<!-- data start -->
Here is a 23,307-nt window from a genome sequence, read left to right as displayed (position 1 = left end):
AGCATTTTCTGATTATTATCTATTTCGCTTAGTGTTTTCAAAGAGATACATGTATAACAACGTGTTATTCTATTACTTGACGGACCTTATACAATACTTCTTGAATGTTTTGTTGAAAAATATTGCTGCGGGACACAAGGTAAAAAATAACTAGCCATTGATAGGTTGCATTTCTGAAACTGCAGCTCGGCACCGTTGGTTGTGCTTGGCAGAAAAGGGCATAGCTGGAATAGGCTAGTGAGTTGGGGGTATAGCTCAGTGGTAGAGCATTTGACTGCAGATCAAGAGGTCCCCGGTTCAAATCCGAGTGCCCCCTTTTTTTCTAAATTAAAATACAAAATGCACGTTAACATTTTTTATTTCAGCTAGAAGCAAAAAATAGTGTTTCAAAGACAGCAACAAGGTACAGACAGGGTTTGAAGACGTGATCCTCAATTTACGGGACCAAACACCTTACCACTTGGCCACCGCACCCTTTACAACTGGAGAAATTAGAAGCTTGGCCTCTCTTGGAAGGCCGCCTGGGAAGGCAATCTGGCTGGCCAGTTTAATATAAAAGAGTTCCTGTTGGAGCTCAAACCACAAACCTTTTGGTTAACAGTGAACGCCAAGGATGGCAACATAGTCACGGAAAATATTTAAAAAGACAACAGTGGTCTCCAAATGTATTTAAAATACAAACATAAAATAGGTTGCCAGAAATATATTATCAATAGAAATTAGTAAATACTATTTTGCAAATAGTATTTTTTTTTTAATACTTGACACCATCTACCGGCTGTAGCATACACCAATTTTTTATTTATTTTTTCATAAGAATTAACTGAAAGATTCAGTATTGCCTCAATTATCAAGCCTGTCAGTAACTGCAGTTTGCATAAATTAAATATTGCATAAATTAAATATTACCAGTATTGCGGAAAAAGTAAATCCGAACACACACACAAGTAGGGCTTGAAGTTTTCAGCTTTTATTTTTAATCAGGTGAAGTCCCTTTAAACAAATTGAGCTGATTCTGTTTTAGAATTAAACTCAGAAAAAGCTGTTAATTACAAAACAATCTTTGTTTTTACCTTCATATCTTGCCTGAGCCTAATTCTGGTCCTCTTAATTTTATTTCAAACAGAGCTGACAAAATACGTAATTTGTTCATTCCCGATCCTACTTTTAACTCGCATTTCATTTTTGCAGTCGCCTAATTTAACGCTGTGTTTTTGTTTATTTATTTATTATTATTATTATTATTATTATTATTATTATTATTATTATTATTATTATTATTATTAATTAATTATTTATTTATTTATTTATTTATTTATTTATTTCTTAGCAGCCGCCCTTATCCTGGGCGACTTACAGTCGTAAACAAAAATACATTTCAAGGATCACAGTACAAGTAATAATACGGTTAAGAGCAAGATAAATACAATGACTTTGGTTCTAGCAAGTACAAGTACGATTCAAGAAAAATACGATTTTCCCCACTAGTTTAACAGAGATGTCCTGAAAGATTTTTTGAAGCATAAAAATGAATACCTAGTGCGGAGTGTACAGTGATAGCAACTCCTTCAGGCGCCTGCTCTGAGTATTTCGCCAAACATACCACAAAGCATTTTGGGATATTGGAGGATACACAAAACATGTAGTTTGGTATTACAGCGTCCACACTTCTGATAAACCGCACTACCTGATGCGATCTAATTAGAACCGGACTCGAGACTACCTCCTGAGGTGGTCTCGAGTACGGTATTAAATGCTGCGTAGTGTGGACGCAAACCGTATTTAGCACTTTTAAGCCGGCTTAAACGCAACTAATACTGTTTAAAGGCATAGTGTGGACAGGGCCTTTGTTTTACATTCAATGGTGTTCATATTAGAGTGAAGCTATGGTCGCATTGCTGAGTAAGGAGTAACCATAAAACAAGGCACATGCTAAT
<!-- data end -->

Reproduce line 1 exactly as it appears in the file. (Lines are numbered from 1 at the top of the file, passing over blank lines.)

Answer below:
Here is a 23,307-nt window from a genome sequence, read left to right as displayed (position 1 = left end):